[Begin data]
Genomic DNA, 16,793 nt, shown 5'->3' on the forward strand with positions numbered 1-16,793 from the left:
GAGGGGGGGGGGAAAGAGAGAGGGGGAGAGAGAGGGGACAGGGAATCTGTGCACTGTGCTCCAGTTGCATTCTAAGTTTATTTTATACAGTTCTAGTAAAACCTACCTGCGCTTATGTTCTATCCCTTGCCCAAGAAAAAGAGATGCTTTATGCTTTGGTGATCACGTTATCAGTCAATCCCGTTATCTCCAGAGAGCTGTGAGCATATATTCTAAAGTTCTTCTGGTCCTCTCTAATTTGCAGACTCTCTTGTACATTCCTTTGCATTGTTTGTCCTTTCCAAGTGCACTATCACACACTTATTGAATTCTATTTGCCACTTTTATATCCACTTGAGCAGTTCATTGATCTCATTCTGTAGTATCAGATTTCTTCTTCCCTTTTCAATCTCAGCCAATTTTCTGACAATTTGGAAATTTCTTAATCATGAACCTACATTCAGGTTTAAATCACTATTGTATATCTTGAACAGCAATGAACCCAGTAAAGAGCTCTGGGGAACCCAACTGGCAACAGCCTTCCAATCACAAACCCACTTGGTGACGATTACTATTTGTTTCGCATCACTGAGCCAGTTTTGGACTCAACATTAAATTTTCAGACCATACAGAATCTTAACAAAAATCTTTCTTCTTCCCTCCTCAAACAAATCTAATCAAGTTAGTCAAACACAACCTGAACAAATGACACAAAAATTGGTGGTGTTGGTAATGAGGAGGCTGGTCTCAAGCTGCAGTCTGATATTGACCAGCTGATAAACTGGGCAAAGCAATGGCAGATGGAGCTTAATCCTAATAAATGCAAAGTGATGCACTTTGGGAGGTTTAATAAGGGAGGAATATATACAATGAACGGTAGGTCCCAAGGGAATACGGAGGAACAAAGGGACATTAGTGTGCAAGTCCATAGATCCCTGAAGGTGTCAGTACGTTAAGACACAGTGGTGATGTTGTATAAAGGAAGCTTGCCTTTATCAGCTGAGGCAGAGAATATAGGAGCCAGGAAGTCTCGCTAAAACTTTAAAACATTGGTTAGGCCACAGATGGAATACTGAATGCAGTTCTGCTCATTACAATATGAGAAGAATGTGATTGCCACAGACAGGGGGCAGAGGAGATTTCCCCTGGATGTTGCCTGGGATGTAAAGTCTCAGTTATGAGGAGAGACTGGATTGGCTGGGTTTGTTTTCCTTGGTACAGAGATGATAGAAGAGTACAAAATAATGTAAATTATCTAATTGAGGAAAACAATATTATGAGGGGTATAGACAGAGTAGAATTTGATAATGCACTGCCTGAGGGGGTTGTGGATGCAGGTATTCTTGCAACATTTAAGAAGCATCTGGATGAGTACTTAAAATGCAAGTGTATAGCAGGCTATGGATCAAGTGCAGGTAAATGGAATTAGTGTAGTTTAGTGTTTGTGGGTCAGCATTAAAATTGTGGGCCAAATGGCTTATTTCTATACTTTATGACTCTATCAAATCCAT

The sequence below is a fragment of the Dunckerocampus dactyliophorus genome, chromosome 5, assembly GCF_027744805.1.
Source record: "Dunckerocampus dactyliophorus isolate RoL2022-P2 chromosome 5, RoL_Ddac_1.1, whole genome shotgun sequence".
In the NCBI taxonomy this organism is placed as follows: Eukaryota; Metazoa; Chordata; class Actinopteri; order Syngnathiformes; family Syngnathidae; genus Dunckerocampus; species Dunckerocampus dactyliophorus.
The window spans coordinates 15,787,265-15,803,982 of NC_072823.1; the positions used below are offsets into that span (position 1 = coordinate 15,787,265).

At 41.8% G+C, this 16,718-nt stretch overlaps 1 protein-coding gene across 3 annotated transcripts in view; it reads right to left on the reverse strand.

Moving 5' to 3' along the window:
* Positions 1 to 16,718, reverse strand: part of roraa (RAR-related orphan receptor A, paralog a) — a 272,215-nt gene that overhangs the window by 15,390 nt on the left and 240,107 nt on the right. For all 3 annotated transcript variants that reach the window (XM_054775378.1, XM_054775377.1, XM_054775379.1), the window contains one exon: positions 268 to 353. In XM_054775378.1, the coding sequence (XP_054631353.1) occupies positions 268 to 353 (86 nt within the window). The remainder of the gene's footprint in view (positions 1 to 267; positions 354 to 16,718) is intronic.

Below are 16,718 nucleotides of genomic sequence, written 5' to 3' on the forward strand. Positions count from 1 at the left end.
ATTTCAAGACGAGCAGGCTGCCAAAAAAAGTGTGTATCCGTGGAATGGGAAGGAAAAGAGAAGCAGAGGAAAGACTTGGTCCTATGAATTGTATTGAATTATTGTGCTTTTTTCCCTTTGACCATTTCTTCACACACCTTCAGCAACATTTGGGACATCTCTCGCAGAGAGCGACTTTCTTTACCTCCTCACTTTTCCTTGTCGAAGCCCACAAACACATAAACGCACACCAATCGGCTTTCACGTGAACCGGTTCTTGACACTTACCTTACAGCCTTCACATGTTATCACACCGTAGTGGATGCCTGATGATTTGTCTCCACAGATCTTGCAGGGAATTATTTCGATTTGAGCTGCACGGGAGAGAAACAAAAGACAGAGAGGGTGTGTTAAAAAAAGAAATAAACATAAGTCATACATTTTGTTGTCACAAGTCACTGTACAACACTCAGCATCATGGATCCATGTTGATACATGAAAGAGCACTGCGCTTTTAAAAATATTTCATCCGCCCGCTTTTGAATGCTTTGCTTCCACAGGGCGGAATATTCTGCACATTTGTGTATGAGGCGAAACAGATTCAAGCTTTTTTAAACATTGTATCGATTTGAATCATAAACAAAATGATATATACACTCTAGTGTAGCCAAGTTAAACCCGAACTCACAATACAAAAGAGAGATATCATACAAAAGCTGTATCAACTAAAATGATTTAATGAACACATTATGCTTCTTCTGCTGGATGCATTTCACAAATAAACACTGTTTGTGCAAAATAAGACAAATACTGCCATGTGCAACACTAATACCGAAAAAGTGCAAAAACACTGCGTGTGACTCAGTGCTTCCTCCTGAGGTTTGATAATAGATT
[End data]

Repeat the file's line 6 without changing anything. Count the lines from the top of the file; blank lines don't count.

The window spans coordinates 15,787,265-15,803,982 of NC_072823.1; the positions used below are offsets into that span (position 1 = coordinate 15,787,265).